The outcome of this year’s Labour Party conference, opening in Manchester on 30 September, will depend on how seriously the Unite union, Labour’s largest affiliate, takes its own policy.
The Unite union adopted a new document at its Policy Conference on 25-28 June 2012, for a more aggressive political strategy in the Labour Party
On the agenda in Manchester is a rule change proposed by Bridgend CLP to allow Labour conference to amend National Policy Forum documents. Though the change sounds technical and fiddly, it could change conference dramatically. What was done at Labour conference before Blair through motions from Constituency Labour Parties and unions would be done through amendments to NPF documents, and better, because in the old days often a National Executive statement passed through conference as take-it-or-leave-it could be cited to neutralise awkward but successful motions from CLPs.
Bridgend’s rule change has to jump three hurdles. It has to avoid getting ruled out of order. The Conference Arrangements Committee has already ruled out 28 rule-change proposals this year, on concocted grounds. Unite should back a challenge against ruling-out Bridgend.
Next hurdle: the platform can say that the issue is “under review”, and ask for Bridgend’s proposal to be “remitted”. If Unite backs Bridgend, that manoeuvre can be defeated.
Finally, of course, the rule change has to win a majority. Again, Unite’s vote will be pivotal.
No-one dares argue that Labour conference procedure is fine as it is. The arguments will be that we should “give time” to Ed Miliband, not rush things, and remember that Rome wasn’t built in a day. Trouble is, time is short.
By the time of the 2014 conference we will be only months away from a general election, and big shifts of Labour’s direction will be more difficult.
According to the figures which the Labour Party is legally obliged to give to the Electoral Commission, Labour membership at the end of 2011 was 193,000 — 37,000 up on end-2009, but unchanged from end-2010, and still low.
Despite Unite’s commitments to increase trade union intervention in the Labour Party, Unite general secretary Len McCluskey told the Guardian (7 September) that “membership of the Labour Party among Unite members was probably at its lowest ever figure of around 12,000, which included 2,000 recruited this year through a campaign to attract more people into the party”.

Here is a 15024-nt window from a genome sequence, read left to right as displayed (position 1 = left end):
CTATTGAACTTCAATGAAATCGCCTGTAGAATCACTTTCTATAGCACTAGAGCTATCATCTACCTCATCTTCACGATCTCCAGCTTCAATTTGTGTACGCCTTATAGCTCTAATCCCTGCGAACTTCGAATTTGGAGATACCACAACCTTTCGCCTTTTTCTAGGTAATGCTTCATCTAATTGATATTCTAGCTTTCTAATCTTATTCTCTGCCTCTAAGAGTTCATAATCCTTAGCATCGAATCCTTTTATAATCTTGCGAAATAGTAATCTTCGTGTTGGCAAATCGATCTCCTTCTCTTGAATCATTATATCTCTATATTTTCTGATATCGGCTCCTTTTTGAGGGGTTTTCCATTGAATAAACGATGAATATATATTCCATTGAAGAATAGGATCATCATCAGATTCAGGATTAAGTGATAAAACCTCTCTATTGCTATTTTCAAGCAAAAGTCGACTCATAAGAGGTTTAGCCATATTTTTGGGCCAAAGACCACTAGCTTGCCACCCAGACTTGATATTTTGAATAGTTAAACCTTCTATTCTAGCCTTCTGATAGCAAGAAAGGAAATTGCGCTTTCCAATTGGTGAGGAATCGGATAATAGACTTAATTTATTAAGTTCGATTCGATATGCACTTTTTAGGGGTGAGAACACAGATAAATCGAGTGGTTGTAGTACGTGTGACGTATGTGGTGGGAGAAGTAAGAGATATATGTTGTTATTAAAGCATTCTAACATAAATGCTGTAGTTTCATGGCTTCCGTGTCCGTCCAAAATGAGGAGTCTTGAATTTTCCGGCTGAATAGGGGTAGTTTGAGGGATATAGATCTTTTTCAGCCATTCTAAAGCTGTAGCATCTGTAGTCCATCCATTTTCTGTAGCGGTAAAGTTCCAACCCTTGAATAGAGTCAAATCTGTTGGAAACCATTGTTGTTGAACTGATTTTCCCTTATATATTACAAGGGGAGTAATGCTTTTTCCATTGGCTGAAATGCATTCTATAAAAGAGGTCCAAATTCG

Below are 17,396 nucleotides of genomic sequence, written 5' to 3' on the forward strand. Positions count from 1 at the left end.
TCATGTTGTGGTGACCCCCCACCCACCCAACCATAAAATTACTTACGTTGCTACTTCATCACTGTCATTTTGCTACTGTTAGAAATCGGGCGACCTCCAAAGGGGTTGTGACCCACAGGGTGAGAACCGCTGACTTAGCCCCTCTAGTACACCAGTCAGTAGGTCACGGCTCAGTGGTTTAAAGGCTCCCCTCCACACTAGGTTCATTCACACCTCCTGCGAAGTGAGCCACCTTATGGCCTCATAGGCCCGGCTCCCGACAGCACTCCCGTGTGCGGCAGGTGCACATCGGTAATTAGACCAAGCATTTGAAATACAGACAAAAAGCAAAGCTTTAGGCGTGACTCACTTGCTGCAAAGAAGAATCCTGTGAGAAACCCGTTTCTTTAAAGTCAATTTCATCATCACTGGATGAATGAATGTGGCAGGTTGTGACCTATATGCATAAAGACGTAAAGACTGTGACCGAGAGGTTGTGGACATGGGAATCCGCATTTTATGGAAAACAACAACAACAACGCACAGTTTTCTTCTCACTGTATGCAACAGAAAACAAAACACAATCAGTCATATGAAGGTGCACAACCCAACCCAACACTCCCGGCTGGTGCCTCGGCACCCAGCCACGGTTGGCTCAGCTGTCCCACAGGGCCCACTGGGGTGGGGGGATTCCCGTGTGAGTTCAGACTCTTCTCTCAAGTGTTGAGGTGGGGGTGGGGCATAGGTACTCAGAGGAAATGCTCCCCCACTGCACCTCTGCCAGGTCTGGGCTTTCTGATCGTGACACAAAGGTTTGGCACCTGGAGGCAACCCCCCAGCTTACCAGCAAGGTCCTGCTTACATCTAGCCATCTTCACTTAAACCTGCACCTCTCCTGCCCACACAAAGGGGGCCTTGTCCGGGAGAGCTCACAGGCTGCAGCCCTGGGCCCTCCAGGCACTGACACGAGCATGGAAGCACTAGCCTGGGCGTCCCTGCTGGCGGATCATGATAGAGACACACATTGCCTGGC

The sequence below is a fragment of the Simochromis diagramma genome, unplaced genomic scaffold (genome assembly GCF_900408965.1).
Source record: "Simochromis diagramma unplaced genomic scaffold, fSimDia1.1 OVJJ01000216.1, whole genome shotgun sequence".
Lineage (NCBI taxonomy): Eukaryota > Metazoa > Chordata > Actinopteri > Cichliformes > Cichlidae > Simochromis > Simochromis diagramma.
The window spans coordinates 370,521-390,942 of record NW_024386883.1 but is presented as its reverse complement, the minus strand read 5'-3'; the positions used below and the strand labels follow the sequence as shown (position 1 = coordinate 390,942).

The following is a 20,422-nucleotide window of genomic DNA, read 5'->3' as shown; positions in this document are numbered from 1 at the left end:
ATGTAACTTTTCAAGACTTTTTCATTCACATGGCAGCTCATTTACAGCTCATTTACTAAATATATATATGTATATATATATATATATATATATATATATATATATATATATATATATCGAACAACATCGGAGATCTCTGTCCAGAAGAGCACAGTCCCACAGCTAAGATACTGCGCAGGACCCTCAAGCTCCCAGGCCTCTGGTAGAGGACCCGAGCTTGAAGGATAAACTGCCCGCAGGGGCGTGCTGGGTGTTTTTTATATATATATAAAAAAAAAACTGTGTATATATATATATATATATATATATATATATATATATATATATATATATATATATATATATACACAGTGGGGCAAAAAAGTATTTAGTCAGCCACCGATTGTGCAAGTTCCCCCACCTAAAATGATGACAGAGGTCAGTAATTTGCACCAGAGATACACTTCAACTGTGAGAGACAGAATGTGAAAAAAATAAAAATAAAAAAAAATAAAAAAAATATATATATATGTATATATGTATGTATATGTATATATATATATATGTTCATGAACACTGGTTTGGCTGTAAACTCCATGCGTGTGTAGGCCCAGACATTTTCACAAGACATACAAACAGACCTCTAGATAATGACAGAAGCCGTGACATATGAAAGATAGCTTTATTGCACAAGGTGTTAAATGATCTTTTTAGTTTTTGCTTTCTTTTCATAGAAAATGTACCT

On 10 September, after the TUC made cautious moves to consider further strikes against Government policy, Ed Miliband shamefully rebuked the unions: “The public doesn’t want to see strikes. Nor do your members”.
Labour rule changes are essential, but valuable only if used to win and enforce new policies. Again, much depends on what the big unions, especially Unite, do.
In recent speeches Ed Miliband has tried to define his new catchphrase, “an economy that works for working people”, by the term “predistribution”.
Predistribution means what? Nationalisation of the banks, in line with the policy adopted by the unions at TUC congress on 10 September? Repeal of the Tory anti-union laws and introduction of positive workers’ rights to organise and to strike? Big increase in the minimum wage, even? Miliband mentioned nothing specific.
Labour Party insiders guess that “predistribution” is likely to come up at Labour conference only in Ed Miliband’s speech, or possibly in a motion which a right-wing union like Usdaw will have submitted after prodding from Ed Miliband’s office.
Unite and other unions can and should seize the high ground.
They should submit motions insisting on “redistribution” for retired people, disabled people, and others; on the rich being taxed heavily to expand public services (run as public services, and not privatised and marketised); and on actual measures of “predistribution” like living wages, union rights, and bank nationalisation.